From the Lawyers.com article on the jury award and trial:

During the trial, Slaby showed the jury that he could hold a gun and pull the trigger with his prosthetic hand, which resembles a mechanical claw. Lawyers for the FBI argued that a piece of the claw could accidentally bump the trigger because of his grip. 
But Slaby’s attorney, Kathy Butler, argued that the FBI prejudged Slaby even before he was tested and decided they were not going to give him a chance. 
John Griffin, another attorney for the veteran, argued that Slaby, who is right-handed, can fire a gun with his uninjured right hand, and that there is no FBI requirement that an agent prove he can fire a gun with his non-dominant hand. He also argued that other FBI agents have injuries similar to Slaby’s.
Any time a plaintiff wins a disability discrimination case it is a big deal because it is difficult to win such claims, even in light of the Americans with Disabilities Act Amendments Act.  Slaby still has hurdles as the FBI could appeal and even if they do not, he still has to get through training academy.  Congrats to Mr. Slaby either way.

Wednesday, August 7, 2013

7th Circuit Holds a Party's Affidavit May Create a Material Factual Dispute for Summary Judgment Purposes

The Court of Appeals for the Seventh Circuit, although upholding grant of summary judgment in favor of the employer, took a moment to issue a ruling overruling a string of precedent that suggested a plaintiff may not rely on “self-serving” evidence to create a material factual dispute for summary judgment purposes. 

(See, e.g., Broaddus v. Shields, 665 F.3d 846, 856 (7th Cir. 2011); Keri v. Bd. of Trustees of Purdue Univ., 458 F.3d 620, 628 (7th Cir. 2006); Scaife v. Cook Cnty., 446 F.3d 735, 741 (7th Cir. 2006); Smith v. Potter, 445 F.3d 1000, 1009 (7th Cir. 2006); Johnson v. Snyder, 444 F.3d 579, 584 (7th Cir. 2006); Witte v. Wis. Dep’t. of Corrections, 434 F.3d 1031, 1037 (7th Cir. 2006); Evans v. City of Chicago, 434 F.3d 916, 933 (7th Cir. 2006); Rogers v. City of Chicago, 320 F.3d 748, 751 (7th Cir. 2003); Hall v. Bodine Elec. Co., 276 F.3d 345, 354 (7th Cir. 2002); Albiero v. City of Kankakee, 246 F.3d 927, 933 (7th Cir. 2001); United States v. Raymond, 228 F.3d 804, 814 (7th Cir. 2000); McPhaul v. Bd. of Comm’rs of Madison Cnty., 226 F.3d 558, 564 (7th Cir. 2000); Cable v. Ivy Tech State College, 200 F.3d 467, 478 (7th Cir. 1999); Shank v. William R. Hague, Inc., 192 F.3d 675, 682 (7th Cir. 1999); Piscione v. Ernst & Young, L.L.P., 171 F.3d 527, 532 (7th Cir. 1999); Taylor v. Monsanto Co., 150 F.3d 806, 809 (7th Cir. 1998); Patterson v. Chicago Ass’n for Retarded Citizens, 150 F.3d 719, 724 (7th Cir. 1998); U.S. for and on Behalf of Small Bus. Admin. v. Torres, 142 F.3d 962, 968 (7th Cir. 1998); Haywood v. N. Am. Van Lines, Inc., 121 F.3d 1066, 1071 (7th Cir. 1997); Darnell v. Target Stores, 16 F.3d 174, 177(7th Cir. 1994); Unterreiner v. Volkswagen of Am., Inc., 8 F. 3d 1206, 1210 (7th Cir. 1993); Slowiak v. Land O’Lakes, Inc., 987 F.2d 1293, 1295 (7th Cir. 1993); McDonnell v. Cournia, 990 F.2d 963, 969 (7th Cir. 1993); Kornacki v. Norton Performance Plastics, 956 F.2d 129, 132 (7th Cir. 1992).)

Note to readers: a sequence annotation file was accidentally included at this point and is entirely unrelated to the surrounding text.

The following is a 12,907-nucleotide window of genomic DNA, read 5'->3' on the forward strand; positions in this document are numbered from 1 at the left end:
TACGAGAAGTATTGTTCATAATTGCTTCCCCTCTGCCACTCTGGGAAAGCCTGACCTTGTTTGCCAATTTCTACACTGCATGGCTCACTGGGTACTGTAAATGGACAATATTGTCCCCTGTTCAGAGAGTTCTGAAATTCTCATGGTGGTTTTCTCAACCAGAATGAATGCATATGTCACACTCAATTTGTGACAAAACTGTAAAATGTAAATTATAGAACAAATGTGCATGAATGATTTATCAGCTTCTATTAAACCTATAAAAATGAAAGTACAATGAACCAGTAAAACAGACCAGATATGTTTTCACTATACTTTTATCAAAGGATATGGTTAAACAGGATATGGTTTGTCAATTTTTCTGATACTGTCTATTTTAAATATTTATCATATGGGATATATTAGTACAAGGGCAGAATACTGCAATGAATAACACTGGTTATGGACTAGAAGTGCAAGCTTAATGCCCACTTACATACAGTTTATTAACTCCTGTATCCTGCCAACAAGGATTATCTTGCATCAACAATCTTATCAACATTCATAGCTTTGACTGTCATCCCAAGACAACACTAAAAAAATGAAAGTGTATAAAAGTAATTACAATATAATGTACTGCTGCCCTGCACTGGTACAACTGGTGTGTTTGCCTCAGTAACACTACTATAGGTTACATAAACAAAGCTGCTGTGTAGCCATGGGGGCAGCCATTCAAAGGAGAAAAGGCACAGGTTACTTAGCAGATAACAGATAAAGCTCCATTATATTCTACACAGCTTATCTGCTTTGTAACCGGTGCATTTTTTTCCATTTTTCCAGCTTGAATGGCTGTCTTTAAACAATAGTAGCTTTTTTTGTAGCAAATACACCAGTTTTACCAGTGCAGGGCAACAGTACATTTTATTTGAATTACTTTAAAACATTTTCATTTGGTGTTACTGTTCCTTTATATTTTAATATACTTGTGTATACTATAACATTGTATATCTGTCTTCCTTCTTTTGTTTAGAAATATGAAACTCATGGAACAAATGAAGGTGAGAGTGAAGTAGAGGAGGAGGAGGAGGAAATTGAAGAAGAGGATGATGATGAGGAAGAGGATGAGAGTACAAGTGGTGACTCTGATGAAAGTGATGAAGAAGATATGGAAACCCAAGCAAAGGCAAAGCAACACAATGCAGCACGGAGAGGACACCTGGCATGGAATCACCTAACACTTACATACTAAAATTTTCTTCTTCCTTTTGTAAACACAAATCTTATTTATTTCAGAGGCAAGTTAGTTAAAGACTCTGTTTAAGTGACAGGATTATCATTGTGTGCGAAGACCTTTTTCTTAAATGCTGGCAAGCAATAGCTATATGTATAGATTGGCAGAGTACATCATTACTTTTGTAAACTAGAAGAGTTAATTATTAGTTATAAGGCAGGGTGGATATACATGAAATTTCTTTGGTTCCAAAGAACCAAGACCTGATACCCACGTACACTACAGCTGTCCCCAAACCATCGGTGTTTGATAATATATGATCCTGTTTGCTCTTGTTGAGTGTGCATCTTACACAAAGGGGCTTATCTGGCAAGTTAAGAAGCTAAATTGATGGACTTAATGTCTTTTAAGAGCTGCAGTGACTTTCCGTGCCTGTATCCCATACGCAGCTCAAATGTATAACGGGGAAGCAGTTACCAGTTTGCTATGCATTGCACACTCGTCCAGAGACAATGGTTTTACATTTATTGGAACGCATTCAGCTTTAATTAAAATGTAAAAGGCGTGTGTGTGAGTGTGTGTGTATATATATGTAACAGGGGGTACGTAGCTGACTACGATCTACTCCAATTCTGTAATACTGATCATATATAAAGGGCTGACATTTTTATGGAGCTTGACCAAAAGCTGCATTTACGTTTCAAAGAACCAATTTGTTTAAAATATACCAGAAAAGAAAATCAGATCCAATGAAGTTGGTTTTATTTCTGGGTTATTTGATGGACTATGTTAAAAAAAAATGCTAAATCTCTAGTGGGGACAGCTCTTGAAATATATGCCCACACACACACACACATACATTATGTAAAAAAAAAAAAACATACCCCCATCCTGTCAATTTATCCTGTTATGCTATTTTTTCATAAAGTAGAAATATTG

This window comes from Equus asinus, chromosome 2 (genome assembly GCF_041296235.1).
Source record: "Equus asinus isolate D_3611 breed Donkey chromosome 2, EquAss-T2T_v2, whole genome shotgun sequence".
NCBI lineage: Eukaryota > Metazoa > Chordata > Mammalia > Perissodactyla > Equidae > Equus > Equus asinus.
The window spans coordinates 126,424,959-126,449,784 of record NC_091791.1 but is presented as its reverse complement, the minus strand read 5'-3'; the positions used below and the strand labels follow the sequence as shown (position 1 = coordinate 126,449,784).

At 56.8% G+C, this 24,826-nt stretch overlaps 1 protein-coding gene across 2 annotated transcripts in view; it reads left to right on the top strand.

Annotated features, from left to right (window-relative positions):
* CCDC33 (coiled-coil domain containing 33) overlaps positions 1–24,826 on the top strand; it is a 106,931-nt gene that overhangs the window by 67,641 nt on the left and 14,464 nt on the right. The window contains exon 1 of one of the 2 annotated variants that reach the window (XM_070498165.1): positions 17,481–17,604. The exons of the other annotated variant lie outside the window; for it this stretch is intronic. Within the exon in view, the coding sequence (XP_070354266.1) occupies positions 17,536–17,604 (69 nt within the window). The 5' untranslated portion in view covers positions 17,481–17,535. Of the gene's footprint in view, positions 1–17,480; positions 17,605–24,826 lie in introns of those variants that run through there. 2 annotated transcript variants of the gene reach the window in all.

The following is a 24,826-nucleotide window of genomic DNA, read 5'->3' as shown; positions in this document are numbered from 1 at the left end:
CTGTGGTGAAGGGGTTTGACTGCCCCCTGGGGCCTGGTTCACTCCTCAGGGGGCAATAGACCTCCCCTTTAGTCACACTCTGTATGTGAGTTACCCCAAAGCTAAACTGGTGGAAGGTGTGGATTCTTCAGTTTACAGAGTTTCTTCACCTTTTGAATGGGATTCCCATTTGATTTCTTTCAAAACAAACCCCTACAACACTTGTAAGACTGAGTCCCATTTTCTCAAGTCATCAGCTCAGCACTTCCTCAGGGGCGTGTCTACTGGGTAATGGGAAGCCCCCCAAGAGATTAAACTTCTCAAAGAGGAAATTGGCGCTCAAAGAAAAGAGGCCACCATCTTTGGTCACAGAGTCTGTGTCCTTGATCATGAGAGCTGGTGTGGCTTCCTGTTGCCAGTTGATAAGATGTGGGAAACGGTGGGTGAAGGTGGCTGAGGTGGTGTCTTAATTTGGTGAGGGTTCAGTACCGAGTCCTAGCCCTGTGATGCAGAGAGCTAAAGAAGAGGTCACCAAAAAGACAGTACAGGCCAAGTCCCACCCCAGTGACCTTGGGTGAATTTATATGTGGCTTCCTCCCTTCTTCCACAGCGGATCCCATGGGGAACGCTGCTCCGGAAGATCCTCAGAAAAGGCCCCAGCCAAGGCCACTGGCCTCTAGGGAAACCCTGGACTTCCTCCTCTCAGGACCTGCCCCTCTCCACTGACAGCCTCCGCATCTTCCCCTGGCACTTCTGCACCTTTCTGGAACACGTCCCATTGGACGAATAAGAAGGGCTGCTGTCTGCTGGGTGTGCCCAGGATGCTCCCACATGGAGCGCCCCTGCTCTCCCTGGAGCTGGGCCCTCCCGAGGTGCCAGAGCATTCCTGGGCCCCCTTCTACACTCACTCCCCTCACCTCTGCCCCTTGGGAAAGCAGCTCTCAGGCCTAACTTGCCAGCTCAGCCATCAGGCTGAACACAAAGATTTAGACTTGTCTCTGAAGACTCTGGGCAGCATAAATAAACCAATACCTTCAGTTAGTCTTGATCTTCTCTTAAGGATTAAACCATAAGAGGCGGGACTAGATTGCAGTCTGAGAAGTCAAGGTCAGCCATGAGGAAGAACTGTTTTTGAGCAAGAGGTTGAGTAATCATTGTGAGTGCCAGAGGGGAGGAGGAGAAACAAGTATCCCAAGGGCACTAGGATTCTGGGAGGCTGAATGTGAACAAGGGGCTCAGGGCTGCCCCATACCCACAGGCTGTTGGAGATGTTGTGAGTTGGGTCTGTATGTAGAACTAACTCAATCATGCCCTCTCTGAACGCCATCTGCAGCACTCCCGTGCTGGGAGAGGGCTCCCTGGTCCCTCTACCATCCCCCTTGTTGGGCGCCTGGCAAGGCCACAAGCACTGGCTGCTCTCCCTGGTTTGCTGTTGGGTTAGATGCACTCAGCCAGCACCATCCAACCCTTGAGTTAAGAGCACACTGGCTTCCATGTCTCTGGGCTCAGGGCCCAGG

The issue came about in Hill v. Tangherlini, No. 12-3447 (7th Cir. Aug. 2013) when the lower district court discredited Hill’s testimony about his interactions with coworkers because of its “self-serving” nature. Hill v. Johnson, No. 11 C 2144, 2012 WL 4483442, at *2 n.6 (N.D. Ill. Sept. 27, 2012).  The Court stated:

This was error. Deposition testimony, affidavits, responses to interrogatories, and other written statements by their nature are self-serving. Payne v. Pauley, 337 F.3d 767, 771 (7th Cir. 2003). As we have repeatedly emphasized over the past decade, the term “self- serving” must not be used to denigrate perfectly admissible evidence through which a party tries to present its side of the story at summary judgment. ...
Hill described the three encounters in his deposition based on his personal knowledge and set forth specific facts and the district court should have considered his statements as evidence. See Fed. R. Civ. P. 56(c); Kellar v. Summit Seating Inc., 664 F.3d 169, 175 (7th Cir. 2011); Whitlock v. Brown, 596 F.3d 406, 411–12 (7th Cir. 2010). 
Despite this holding, the 7th Circuit still upheld summary judgment because the plaintiff failed in other aspects of his case at the summary judgment phase--namely, he couldn't prove pretext.